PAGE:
While Stolle fixed his eyes on his feet, young McKinley glared at him and peppered the court with a wild assortment of drives and lobs. "Fortunately, I found my touch before Fred did," said McKinley, whose manners as well as his game showed considerable improvement over '61. "My shots were a little astray because I was nervous, but not nearly so far astray as when I played Laver. If Fred had been serving real well I'd have been in trouble." But, said Stolle, "all my good serves were knocked right back down my throat." After a hard-fought first set the result was an easy McKinley win at 9-7, 6-1, 6-4.

McKinley, wrote the austere and faintly disapproving tennis correspondent of The Times, won the match like "some American tycoon, a battery of a dozen telephones on his desk, tidying up an important deal."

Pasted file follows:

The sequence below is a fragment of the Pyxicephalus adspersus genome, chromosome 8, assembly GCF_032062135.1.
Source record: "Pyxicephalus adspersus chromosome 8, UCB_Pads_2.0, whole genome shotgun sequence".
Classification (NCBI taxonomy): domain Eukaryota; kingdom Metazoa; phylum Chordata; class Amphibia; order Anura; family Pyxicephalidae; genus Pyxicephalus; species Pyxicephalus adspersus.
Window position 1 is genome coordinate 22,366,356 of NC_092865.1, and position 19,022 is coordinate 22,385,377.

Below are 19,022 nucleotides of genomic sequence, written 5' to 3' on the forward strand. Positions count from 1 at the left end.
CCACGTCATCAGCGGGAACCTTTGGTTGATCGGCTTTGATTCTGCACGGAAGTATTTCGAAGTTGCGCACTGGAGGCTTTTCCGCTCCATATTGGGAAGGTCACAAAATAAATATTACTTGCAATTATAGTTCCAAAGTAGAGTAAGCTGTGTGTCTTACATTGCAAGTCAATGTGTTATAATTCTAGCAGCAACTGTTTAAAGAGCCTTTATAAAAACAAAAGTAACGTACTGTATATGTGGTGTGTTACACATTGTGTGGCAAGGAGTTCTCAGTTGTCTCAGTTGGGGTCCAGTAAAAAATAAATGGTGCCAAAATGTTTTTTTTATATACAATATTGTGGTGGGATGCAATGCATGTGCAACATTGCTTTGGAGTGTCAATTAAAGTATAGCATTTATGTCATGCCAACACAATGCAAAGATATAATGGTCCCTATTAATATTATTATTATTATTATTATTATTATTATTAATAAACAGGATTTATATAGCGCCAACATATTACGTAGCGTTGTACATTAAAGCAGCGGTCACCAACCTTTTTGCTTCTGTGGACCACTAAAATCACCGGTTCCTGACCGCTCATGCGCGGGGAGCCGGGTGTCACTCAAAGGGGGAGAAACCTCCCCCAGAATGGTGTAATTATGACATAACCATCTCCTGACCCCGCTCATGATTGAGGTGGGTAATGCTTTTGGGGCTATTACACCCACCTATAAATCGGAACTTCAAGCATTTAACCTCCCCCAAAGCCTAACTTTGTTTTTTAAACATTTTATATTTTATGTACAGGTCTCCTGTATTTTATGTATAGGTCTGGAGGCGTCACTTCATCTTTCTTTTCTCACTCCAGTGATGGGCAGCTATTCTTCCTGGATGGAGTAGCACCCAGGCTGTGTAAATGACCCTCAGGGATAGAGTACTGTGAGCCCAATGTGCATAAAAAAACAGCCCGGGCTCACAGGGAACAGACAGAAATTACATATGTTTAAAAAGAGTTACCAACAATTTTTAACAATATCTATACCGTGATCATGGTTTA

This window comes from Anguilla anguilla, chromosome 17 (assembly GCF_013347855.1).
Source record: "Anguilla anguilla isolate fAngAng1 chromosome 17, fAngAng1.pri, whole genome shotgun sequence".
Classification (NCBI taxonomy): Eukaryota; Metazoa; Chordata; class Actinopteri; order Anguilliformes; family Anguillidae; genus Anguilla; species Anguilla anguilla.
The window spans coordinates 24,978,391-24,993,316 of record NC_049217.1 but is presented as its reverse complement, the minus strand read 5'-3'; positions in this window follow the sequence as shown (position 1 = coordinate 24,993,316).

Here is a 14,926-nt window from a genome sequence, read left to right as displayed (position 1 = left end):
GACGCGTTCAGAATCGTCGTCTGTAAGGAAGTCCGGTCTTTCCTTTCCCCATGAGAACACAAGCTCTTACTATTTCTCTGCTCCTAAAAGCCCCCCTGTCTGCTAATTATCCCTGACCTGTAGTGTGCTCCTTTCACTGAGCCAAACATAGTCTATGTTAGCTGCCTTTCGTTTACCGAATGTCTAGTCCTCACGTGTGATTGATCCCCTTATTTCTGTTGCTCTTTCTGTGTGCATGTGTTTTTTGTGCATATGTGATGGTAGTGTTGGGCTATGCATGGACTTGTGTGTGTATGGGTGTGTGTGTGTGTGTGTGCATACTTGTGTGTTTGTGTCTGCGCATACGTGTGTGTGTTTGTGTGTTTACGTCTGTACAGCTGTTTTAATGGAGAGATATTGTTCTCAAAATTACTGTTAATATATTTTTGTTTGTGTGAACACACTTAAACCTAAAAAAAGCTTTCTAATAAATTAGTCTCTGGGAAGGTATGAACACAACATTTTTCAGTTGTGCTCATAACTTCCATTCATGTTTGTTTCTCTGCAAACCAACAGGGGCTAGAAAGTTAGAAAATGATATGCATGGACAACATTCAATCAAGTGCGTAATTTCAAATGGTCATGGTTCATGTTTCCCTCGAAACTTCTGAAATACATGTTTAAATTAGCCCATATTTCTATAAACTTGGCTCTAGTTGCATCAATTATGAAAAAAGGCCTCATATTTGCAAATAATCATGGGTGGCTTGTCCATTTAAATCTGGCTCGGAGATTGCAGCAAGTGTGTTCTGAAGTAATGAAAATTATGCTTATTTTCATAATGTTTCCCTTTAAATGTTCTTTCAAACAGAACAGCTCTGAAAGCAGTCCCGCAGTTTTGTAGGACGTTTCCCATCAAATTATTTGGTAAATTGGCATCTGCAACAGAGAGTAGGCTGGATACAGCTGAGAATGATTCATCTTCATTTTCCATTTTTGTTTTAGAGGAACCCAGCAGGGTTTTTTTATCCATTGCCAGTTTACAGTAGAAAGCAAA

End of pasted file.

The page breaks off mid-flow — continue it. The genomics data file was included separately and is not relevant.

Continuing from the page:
If Chuck McKinley resembled (which he really did not) a big wheel concluding a deal in U.S. business, the other top star of the tournament resembled nothing so much as an eager office girl suddenly left alone to mind the store when all the executives are out playing golf. Effervescent, energetic Billie Jean Moffitt had entranced and electrified Wimbledon a year earlier by knocking out top-seeded Margaret Smith in her very first match. The best measure of her impact on British fans during this year's tournament lay in the clipped admission of one stiffly proper English lady that "I do hope she wins, even though she is an American."